Bruce Sterling wears a great number of hats: blogger, futurist, design visionary, eco-advocate and keen photographer of manholes. The science fiction community can lay some claim to having ‘discovered’ him first – as an active member and proponent of the cyberpunk movement he edited anthologies as well as writing his own books and stories. And he still does, when his packed schedule permits it. Visionary in Residence collects some of the more recent short works that he has published in a wide range of markets.
As might be expected from a man with his finger in so many cultural and technological pies, Sterling’s stories are very much fictions of ideas. He examines the consequences of a mobile phone with a built-in real-time translation function (‘In Paradise’), of viable enterprise-level biotech (‘Junk DNA’, with Rudy Rucker), and organic architecture (‘The Growthing’). There are futurist retrospectives originally published in science magazines (‘Human Race Declared Extinct’, ‘Message Found in a Bottle’), a piece of ‘mainstream’ fiction (‘Code’, a story whose mainstream credentials are only a function of historical perspective), and a few historically-based fantasies (‘The Blemmye’s Stratagem’, ‘The Denial’). ‘The Scab’s Progress’, in collaboration with Paul Di Filippo, is an example of the genre that Sterling claims should (and will) replace cyberpunk – ‘ribofunk’, a sub-genre which is to biotech as cyberpunk is to ubiquitous computing.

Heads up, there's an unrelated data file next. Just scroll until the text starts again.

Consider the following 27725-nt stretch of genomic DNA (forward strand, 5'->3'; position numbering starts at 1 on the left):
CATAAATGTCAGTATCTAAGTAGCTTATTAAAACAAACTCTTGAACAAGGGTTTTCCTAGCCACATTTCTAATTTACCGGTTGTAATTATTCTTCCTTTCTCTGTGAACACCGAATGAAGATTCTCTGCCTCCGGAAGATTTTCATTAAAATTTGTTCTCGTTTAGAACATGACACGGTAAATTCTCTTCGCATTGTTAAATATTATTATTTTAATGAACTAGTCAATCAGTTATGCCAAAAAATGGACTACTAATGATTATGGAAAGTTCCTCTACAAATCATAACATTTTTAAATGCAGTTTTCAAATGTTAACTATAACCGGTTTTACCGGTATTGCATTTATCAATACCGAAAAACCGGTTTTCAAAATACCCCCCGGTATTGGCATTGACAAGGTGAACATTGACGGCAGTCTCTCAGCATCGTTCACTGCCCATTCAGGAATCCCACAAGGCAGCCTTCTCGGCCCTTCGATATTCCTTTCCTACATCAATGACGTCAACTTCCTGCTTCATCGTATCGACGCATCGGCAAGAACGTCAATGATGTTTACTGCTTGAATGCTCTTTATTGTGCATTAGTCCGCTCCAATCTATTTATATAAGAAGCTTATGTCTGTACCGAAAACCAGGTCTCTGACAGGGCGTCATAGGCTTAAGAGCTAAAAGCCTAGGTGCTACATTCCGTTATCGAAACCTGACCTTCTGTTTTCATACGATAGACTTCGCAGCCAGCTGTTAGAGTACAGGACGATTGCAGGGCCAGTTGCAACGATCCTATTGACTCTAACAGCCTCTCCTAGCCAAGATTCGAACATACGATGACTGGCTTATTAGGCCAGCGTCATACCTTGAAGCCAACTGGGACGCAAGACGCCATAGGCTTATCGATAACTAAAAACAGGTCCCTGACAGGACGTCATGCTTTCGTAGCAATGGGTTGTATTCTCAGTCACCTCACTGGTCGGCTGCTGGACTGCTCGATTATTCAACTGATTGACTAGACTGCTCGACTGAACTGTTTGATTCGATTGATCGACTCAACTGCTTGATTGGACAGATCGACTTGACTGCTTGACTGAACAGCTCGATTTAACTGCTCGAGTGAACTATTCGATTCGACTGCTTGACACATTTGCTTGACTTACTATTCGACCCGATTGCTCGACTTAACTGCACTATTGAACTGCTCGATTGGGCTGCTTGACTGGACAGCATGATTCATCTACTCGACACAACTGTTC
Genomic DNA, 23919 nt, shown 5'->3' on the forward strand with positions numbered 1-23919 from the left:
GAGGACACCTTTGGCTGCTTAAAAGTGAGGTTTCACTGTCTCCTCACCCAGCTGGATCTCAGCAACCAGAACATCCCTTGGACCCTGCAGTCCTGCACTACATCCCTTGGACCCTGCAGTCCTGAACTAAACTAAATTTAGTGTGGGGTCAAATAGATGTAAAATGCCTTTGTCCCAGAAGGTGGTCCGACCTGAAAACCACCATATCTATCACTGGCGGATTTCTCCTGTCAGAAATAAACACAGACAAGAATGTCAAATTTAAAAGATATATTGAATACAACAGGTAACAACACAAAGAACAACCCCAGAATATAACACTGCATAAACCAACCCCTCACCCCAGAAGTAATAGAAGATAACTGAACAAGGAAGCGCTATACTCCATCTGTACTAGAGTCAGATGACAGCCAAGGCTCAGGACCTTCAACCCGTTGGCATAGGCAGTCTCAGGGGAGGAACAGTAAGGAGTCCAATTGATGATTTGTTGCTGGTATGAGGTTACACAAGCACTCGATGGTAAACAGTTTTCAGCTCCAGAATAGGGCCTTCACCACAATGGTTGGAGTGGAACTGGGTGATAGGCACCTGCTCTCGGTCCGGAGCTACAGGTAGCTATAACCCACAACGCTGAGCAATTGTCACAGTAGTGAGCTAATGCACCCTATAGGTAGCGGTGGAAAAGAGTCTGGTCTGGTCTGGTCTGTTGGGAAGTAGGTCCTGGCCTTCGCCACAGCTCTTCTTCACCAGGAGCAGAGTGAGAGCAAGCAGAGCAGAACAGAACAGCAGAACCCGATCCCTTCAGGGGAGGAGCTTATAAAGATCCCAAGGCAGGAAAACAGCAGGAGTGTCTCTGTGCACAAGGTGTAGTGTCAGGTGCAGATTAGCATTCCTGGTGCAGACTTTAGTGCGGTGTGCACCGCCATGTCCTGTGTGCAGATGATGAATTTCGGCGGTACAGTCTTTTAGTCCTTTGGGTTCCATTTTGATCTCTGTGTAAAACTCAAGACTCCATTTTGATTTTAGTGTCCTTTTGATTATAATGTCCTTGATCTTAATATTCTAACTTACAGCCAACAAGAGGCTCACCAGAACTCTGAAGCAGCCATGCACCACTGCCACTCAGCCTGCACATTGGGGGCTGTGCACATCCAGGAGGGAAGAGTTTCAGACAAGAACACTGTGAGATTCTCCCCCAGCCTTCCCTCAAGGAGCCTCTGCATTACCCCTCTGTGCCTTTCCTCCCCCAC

So, there’s some fairly heavy subject matter scattered through the selection. However, the seriousness of the themes and topics is balanced by Sterling’s playful and iconoclastic writing style. His characters are obviously avatars and hence can seem somewhat cartoonish, and his speculations are biased more for humour than plausibility, which may well be somewhat off-putting for a reader who demands high literary values from their science fiction.
Despite Sterling’s Texan roots, there’s a very Californian feel to his stories – a light-hearted smash-and-grab approach to narrative that gives his work the atmosphere of parables or fables, with metaphor and allegory playing lead roles. This could well be a result of the very varied markets he sells to, as well as the panoply of disciplines that inspire and inform his tales. He seems utterly unconcerned with bowing to science fictional traditions of style. The ribofunk stories in particular, while both collaborations, demonstrate this approach perfectly – humorous on the surface, almost to the point of slapstick animation or sit-com, but concealing serious speculation at the core. The lens of the stories is focussed carefully to distract the reader – while you’re busy watching the characters, Sterling is rebuilding the world around them with subtle sleight-of-hand.
Visionary in Residence, if considered on the variety of themes and tropes it contains, could almost be an anthology of work by many authors. This diverse spread is held together by Sterling’s unique style, an almost child-like glee in taking an idea and running with it, regardless of the consequences. Visionary… may not be the high-brow futurist tome that its title suggests, and might well be a disappointment to those coming to it expecting a cluster of dark and gritty techno-dystopias. But it is recommended for the reader who enjoys being fed new ideas without being bludgeoned to death with them, and may perhaps be the ideal book to lend to the sort of person who loves science and fiction, but who dreads the thought of the two combined.